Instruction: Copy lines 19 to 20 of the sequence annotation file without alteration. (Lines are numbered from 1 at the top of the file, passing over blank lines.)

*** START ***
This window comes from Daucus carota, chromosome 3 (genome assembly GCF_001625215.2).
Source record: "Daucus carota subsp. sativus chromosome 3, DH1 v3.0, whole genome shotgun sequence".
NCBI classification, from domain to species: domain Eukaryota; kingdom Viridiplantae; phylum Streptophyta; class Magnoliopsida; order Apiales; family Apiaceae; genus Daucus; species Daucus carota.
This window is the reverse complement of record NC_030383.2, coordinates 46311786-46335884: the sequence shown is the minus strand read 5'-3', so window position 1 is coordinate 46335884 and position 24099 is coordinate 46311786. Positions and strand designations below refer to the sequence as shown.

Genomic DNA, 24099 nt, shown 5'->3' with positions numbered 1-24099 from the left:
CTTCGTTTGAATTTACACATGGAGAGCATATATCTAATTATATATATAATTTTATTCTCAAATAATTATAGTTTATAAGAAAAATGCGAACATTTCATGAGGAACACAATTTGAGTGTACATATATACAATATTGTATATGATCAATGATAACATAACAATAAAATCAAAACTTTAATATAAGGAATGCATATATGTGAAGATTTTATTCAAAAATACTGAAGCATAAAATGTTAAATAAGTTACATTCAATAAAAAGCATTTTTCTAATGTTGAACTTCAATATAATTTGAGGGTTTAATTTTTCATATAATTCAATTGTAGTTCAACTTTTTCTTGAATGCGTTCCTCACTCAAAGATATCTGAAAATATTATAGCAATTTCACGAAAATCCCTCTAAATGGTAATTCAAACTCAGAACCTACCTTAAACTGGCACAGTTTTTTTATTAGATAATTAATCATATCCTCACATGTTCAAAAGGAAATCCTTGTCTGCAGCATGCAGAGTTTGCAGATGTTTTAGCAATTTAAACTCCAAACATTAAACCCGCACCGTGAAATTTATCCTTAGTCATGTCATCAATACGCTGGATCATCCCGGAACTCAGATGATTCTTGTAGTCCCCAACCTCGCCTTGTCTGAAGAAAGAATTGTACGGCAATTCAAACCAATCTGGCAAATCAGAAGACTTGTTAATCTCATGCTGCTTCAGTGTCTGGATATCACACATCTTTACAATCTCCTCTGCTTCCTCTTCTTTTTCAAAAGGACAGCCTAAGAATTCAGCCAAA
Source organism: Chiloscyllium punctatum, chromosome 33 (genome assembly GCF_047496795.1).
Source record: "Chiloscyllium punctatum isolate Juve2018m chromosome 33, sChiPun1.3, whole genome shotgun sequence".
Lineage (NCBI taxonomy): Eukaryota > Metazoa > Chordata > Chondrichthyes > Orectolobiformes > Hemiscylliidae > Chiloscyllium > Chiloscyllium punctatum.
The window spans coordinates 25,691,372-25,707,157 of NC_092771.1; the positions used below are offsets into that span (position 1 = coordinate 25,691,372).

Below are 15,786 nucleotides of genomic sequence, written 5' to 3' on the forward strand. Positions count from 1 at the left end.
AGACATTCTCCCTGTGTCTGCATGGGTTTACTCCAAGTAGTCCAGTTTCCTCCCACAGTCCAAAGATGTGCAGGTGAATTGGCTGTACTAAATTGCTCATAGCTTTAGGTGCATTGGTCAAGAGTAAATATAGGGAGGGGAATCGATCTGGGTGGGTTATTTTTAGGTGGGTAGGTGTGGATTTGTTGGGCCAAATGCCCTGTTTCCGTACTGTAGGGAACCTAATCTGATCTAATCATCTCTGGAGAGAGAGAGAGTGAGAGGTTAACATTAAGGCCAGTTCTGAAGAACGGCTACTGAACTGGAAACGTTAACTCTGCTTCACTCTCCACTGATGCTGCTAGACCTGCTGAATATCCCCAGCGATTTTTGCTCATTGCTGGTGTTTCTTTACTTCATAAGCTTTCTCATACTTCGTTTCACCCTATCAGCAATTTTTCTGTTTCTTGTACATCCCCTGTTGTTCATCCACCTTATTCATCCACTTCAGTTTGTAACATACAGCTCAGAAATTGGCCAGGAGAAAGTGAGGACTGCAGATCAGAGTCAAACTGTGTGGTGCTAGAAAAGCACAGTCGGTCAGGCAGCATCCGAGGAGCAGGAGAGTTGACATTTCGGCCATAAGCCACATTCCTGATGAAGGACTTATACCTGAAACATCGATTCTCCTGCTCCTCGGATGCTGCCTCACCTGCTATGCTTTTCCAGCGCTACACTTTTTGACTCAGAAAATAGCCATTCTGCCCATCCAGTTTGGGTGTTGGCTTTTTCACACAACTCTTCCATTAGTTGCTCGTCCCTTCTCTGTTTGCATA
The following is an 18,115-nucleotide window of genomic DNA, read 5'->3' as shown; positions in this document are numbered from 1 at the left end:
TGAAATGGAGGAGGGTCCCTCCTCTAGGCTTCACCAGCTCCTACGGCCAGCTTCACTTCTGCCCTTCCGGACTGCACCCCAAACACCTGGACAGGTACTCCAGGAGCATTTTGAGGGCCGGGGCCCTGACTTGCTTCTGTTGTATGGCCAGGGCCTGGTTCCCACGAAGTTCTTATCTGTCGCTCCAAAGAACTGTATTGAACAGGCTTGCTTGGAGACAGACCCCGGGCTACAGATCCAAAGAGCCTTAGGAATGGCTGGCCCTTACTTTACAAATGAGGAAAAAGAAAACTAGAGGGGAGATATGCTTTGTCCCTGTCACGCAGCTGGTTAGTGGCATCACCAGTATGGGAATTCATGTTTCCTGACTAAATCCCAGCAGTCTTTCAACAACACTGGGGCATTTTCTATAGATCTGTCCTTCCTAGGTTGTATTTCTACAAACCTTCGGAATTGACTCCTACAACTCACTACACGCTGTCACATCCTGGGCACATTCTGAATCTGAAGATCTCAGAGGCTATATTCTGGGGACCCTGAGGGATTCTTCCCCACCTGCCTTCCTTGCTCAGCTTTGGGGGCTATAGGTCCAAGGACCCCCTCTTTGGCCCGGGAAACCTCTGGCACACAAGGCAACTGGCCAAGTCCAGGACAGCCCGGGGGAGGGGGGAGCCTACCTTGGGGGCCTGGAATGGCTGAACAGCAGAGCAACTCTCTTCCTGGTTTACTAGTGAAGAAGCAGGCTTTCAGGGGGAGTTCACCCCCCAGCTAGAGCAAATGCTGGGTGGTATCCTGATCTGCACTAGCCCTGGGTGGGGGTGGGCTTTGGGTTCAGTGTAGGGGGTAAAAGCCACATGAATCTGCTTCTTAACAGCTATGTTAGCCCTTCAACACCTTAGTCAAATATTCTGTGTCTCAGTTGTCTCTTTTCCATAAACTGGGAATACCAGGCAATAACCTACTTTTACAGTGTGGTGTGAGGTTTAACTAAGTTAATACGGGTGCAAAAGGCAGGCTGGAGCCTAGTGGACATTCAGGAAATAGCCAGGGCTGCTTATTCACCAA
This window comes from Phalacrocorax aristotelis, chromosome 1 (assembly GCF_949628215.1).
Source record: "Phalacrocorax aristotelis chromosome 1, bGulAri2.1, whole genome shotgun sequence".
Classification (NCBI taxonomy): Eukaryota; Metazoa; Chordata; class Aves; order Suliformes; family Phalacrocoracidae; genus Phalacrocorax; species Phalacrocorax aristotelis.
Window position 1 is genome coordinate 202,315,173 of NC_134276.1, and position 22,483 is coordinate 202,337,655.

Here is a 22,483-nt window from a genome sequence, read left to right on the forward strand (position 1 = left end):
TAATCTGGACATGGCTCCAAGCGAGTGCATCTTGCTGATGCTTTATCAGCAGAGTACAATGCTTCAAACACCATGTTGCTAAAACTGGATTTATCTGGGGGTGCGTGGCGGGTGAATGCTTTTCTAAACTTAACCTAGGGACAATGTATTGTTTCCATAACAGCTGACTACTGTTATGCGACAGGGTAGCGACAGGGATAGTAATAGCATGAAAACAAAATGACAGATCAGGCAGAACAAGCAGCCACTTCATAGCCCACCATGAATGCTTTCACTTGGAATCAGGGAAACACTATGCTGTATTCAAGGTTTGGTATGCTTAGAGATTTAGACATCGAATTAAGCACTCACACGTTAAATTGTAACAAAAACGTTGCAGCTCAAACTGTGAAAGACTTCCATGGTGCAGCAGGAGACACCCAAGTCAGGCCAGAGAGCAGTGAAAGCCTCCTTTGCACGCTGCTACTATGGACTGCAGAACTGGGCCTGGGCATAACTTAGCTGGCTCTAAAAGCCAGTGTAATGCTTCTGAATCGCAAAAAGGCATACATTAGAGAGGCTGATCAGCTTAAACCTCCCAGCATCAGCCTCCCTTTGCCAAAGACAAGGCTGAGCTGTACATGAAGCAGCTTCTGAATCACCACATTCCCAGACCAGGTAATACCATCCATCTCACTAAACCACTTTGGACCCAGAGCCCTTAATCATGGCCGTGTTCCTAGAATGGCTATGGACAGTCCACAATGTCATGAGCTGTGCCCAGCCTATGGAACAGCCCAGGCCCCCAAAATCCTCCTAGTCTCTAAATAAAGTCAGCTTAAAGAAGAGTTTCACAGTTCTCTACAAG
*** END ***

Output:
Here is a 22,483-nt window from a genome sequence, read left to right on the forward strand (position 1 = left end):
TAATCTGGACATGGCTCCAAGCGAGTGCATCTTGCTGATGCTTTATCAGCAGAGTACAATGCTTCAAACACCATGTTGCTAAAACTGGATTTATCTGGGGGTGCGTGGCGGGTGAATGCTTTTCTAAACTTAACCTAGGGACAATGTATTGTTTCCATAACAGCTGACTACTGTTATGCGACAGGGTAGCGACAGGGATAGTAATAGCATGAAAACAAAATGACAGATCAGGCAGAACAAGCAGCCACTTCATAGCCCACCATGAATGCTTTCACTTGGAATCAGGGAAACACTATGCTGTATTCAAGGTTTGGTATGCTTAGAGATTTAGACATCGAATTAAGCACTCACACGTTAAATTGTAACAAAAACGTTGCAGCTCAAACTGTGAAAGACTTCCATGGTGCAGCAGGAGACACCCAAGTCAGGCCAGAGAGCAGTGAAAGCCTCCTTTGCACGCTGCTACTATGGACTGCAGAACTGGGCCTGGGCATAACTTAGCTGGCTCTAAAAGCCAGTGTAATGCTTCTGAATCGCAAAAAGGCATACATTAGAGAGGCTGATCAGCTTAAACCTCCCAGCATCAGCCTCCCTTTGCCAAAGACAAGGCTGAGCTGTACATGAAGCAGCTTCTGAATCACCACATTCCCAGACCAGGTAATACCATCCATCTCACTAAACCACTTTGGACCCAGAGCCCTTAATCATGGCCGTGTTCCTAGAATGGCTATGGACAGTCCACAATGTCATGAGCTGTGCCCAGCCTATGGAACAGCCCAGGCCCCCAAAATCCTCCTAGTCTCTAAATAAAGTCAGCTTAAAGAAGAGTTTCACAGTTCTCTACAAG